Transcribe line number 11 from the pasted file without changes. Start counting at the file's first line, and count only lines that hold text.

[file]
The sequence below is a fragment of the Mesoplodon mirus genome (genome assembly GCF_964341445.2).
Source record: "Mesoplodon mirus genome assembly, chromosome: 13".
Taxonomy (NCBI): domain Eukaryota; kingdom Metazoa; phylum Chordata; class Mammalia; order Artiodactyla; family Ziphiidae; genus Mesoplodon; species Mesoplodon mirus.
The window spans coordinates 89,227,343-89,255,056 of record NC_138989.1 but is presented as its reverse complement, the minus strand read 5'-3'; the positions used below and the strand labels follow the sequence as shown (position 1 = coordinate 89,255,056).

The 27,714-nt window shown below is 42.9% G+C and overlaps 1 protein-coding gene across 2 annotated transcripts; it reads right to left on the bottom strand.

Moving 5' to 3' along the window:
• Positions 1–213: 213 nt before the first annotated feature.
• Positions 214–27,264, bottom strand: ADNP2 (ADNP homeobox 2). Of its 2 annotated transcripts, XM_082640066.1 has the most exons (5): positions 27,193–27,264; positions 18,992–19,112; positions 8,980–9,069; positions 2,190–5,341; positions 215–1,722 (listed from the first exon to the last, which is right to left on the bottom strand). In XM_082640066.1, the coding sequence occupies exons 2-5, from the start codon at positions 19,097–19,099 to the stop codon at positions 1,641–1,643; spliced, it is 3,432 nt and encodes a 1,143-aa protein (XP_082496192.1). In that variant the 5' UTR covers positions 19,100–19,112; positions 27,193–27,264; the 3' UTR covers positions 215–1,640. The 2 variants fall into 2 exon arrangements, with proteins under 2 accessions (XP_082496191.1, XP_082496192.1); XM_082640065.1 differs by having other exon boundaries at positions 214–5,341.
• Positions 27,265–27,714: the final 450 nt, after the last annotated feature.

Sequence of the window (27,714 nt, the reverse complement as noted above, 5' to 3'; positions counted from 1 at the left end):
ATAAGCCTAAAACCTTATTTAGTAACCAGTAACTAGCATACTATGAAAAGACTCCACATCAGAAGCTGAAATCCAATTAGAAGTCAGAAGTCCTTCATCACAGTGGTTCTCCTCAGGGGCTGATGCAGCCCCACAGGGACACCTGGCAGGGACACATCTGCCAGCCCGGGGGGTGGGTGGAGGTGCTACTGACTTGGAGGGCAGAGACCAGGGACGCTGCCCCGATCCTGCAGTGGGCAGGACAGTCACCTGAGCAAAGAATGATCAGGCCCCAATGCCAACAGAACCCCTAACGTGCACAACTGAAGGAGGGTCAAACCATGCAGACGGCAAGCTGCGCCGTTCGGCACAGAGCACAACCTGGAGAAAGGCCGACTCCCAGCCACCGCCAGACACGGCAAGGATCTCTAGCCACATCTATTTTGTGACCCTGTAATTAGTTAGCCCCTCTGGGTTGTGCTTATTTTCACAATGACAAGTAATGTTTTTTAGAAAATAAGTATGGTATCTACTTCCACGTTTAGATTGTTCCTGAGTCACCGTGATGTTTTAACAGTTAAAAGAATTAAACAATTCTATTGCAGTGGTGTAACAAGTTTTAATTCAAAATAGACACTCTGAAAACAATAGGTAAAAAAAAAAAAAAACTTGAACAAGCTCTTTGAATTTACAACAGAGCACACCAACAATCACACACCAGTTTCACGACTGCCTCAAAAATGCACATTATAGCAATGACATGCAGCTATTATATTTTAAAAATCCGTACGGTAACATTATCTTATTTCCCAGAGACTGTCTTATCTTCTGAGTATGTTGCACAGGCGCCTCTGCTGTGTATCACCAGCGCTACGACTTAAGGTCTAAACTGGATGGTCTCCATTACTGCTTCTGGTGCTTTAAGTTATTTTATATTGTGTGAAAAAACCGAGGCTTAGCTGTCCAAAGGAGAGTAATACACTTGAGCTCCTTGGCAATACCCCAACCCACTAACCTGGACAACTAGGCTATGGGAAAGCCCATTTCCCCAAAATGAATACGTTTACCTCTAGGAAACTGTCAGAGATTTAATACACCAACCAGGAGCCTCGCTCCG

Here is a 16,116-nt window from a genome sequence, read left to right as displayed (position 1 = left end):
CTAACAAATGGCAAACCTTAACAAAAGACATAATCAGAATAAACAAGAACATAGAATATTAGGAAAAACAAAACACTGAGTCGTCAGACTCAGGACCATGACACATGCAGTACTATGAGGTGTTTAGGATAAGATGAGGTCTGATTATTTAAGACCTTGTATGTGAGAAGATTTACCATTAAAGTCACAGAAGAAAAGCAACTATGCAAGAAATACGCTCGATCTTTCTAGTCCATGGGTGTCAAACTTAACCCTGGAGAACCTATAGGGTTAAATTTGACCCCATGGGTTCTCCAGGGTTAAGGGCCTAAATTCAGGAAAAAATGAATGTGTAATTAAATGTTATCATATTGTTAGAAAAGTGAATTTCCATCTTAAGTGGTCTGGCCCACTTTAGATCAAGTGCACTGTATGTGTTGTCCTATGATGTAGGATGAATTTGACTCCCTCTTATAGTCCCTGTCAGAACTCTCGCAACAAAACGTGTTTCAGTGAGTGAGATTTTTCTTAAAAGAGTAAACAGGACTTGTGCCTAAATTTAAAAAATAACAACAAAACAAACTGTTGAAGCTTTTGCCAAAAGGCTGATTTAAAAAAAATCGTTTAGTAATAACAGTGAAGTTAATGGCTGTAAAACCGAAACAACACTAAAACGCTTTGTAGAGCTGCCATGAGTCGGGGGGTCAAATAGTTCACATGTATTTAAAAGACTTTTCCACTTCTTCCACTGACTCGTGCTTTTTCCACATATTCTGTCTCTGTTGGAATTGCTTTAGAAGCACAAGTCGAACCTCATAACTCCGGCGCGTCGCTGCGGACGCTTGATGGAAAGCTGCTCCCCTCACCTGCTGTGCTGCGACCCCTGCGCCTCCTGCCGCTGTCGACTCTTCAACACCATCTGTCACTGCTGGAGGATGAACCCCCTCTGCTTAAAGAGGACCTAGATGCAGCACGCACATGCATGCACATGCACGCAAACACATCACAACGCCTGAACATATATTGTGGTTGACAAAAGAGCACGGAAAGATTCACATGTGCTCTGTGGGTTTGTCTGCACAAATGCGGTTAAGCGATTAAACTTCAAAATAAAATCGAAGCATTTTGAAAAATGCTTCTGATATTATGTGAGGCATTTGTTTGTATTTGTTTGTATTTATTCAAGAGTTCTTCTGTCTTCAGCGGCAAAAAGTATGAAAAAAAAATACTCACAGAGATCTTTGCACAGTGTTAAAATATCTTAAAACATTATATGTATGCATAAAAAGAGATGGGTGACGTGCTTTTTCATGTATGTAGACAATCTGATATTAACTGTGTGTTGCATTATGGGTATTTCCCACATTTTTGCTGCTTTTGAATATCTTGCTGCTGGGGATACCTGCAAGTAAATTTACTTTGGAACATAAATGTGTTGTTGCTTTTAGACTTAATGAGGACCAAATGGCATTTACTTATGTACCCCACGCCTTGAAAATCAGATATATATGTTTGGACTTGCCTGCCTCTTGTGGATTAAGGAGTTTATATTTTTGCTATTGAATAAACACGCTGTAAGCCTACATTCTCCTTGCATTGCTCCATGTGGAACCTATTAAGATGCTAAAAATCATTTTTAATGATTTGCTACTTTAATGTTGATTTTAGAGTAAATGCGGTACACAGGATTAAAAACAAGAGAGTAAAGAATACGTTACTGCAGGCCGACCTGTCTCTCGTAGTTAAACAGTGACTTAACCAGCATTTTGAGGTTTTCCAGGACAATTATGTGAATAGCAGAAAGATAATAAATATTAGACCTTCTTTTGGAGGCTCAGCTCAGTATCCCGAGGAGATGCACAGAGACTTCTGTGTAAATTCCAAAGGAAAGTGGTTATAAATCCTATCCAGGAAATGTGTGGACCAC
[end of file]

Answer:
ATAAGCCTAAAACCTTATTTAGTAACCAGTAACTAGCATACTATGAAAAGACTCCACATCAGAAGCTGAAATCCAATTAGAAGTCAGAAGTCCTTCATCACAGTGGTTCTCCTCAGGGGCTGATGCAGCCCCACAGGGACACCTGGCAGGGACACATCTGCCAGCCCGGGGGGTGGGTGGAGGTGCTACTGACTTGGAGGGCAGAGACCAGGGACGCTGCCCCGATCCTGCAGTGGGCAGGACAGTCACCTGAGCAAAGAATGATCAGGCCCCAATGCCAACAGAACCCCTAACGTGCACAACTGAAGGAGGGTCAAACCATGCAGACGGCAAGCTGCGCCGTTCGGCACAGAGCACAACCTGGAGAAAGGCCGACTCCCAGCCACCGCCAGACACGGCAAGGATCTCTAGCCACATCTATTTTGTGACCCTGTAATTAGTTAGCCCCTCTGGGTTGTGCTTATTTTCACAATGACAAGTAATGTTTTTTAGAAAATAAGTATGGTATCTACTTCCACGTTTAGATTGTTCCTGAGTCACCGTGATGTTTTAACAGTTAAAAGAATTAAACAATTCTATTGCAGTGGTGTAACAAGTTTTAATTCAAAATAGACACTCTGAAAACAATAGGTAAAAAAAAAAAAAAACTTGAACAAGCTCTTTGAATTTACAACAGAGCACACCAACAATCACACACCAGTTTCACGACTGCCTCAAAAATGCACATTATAGCAATGACATGCAGCTATTATATTTTAAAAATCCGTACGGTAACATTATCTTATTTCCCAGAGACTGTCTTATCTTCTGAGTATGTTGCACAGGCGCCTCTGCTGTGTATCACCAGCGCTACGACTTAAGGTCTAAACTGGATGGTCTCCATTACTGCTTCTGGTGCTTTAAGTTATTTTATATTGTGTGAAAAAACCGAGGCTTAGCTGTCCAAAGGAGAGTAATACACTTGAGCTCCTTGGCAATACCCCAACCCACTAACCTGGACAACTAGGCTATGGGAAAGCCCATTTCCCCAAAATGAATACGTTTACCTCTAGGAAACTGTCAGAGATTTAATACACCAACCAGGAGCCTCGCTCCG